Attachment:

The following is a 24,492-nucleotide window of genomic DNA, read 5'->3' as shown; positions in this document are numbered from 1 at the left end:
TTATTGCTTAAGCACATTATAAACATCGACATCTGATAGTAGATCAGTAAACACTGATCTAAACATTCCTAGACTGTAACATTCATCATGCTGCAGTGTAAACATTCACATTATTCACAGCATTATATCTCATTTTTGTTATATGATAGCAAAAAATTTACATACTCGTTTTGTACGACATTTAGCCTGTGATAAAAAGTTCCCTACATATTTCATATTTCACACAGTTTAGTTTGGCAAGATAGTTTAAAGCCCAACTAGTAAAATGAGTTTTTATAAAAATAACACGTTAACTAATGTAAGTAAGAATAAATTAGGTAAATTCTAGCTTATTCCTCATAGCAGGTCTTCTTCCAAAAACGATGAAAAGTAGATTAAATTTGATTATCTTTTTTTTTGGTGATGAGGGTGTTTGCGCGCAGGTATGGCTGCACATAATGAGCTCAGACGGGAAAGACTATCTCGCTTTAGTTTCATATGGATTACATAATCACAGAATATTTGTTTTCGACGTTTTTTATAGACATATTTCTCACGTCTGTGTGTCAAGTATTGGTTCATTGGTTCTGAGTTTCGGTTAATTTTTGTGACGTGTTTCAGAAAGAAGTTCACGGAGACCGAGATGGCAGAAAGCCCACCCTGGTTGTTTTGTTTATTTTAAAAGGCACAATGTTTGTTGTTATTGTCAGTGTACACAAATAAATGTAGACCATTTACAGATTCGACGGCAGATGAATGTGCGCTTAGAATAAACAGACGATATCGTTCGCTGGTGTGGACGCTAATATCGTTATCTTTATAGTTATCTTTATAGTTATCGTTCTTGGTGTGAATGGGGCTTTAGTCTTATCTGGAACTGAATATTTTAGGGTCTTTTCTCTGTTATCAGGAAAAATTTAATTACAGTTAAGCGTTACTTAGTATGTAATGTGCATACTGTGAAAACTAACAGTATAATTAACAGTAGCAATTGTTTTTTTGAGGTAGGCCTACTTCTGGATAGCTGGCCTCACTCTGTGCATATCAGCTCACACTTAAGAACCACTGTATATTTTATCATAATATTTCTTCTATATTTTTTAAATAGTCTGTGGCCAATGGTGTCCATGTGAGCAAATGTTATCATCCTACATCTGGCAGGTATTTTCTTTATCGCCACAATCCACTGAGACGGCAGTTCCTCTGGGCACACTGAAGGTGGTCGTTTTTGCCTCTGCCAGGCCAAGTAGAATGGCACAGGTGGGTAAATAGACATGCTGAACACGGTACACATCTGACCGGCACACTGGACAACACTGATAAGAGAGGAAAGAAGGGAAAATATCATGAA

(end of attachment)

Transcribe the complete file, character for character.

The following is a 24,492-nucleotide window of genomic DNA, read 5'->3' as shown; positions in this document are numbered from 1 at the left end:
TTATTGCTTAAGCACATTATAAACATCGACATCTGATAGTAGATCAGTAAACACTGATCTAAACATTCCTAGACTGTAACATTCATCATGCTGCAGTGTAAACATTCACATTATTCACAGCATTATATCTCATTTTTGTTATATGATAGCAAAAAATTTACATACTCGTTTTGTACGACATTTAGCCTGTGATAAAAAGTTCCCTACATATTTCATATTTCACACAGTTTAGTTTGGCAAGATAGTTTAAAGCCCAACTAGTAAAATGAGTTTTTATAAAAATAACACGTTAACTAATGTAAGTAAGAATAAATTAGGTAAATTCTAGCTTATTCCTCATAGCAGGTCTTCTTCCAAAAACGATGAAAAGTAGATTAAATTTGATTATCTTTTTTTTTGGTGATGAGGGTGTTTGCGCGCAGGTATGGCTGCACATAATGAGCTCAGACGGGAAAGACTATCTCGCTTTAGTTTCATATGGATTACATAATCACAGAATATTTGTTTTCGACGTTTTTTATAGACATATTTCTCACGTCTGTGTGTCAAGTATTGGTTCATTGGTTCTGAGTTTCGGTTAATTTTTGTGACGTGTTTCAGAAAGAAGTTCACGGAGACCGAGATGGCAGAAAGCCCACCCTGGTTGTTTTGTTTATTTTAAAAGGCACAATGTTTGTTGTTATTGTCAGTGTACACAAATAAATGTAGACCATTTACAGATTCGACGGCAGATGAATGTGCGCTTAGAATAAACAGACGATATCGTTCGCTGGTGTGGACGCTAATATCGTTATCTTTATAGTTATCTTTATAGTTATCGTTCTTGGTGTGAATGGGGCTTTAGTCTTATCTGGAACTGAATATTTTAGGGTCTTTTCTCTGTTATCAGGAAAAATTTAATTACAGTTAAGCGTTACTTAGTATGTAATGTGCATACTGTGAAAACTAACAGTATAATTAACAGTAGCAATTGTTTTTTTGAGGTAGGCCTACTTCTGGATAGCTGGCCTCACTCTGTGCATATCAGCTCACACTTAAGAACCACTGTATATTTTATCATAATATTTCTTCTATATTTTTTAAATAGTCTGTGGCCAATGGTGTCCATGTGAGCAAATGTTATCATCCTACATCTGGCAGGTATTTTCTTTATCGCCACAATCCACTGAGACGGCAGTTCCTCTGGGCACACTGAAGGTGGTCGTTTTTGCCTCTGCCAGGCCAAGTAGAATGGCACAGGTGGGTAAATAGACATGCTGAACACGGTACACATCTGACCGGCACACTGGACAACACTGATAAGAGAGGAAAGAAGGGAAAATATCATGAA